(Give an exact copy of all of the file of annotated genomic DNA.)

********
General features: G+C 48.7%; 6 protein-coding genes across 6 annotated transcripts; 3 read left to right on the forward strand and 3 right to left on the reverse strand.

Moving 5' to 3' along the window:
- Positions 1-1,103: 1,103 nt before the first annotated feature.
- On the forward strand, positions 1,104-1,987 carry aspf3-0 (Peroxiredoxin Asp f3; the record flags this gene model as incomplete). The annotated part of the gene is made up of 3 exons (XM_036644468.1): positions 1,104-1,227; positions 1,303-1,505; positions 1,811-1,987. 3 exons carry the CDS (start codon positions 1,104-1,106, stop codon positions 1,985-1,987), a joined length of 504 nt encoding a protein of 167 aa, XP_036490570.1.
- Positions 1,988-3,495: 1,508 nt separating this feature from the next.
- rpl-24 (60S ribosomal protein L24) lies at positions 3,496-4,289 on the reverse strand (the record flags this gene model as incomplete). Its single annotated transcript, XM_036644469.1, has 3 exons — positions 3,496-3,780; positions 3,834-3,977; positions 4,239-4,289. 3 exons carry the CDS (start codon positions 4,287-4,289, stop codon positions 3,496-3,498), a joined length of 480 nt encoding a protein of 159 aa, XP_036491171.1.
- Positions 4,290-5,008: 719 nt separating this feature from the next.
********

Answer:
General features: G+C 48.7%; 6 protein-coding genes across 6 annotated transcripts; 3 read left to right on the forward strand and 3 right to left on the reverse strand.

Moving 5' to 3' along the window:
- Positions 1-1,103: 1,103 nt before the first annotated feature.
- On the forward strand, positions 1,104-1,987 carry aspf3-0 (Peroxiredoxin Asp f3; the record flags this gene model as incomplete). The annotated part of the gene is made up of 3 exons (XM_036644468.1): positions 1,104-1,227; positions 1,303-1,505; positions 1,811-1,987. 3 exons carry the CDS (start codon positions 1,104-1,106, stop codon positions 1,985-1,987), a joined length of 504 nt encoding a protein of 167 aa, XP_036490570.1.
- Positions 1,988-3,495: 1,508 nt separating this feature from the next.
- rpl-24 (60S ribosomal protein L24) lies at positions 3,496-4,289 on the reverse strand (the record flags this gene model as incomplete). Its single annotated transcript, XM_036644469.1, has 3 exons — positions 3,496-3,780; positions 3,834-3,977; positions 4,239-4,289. 3 exons carry the CDS (start codon positions 4,287-4,289, stop codon positions 3,496-3,498), a joined length of 480 nt encoding a protein of 159 aa, XP_036491171.1.
- Positions 4,290-5,008: 719 nt separating this feature from the next.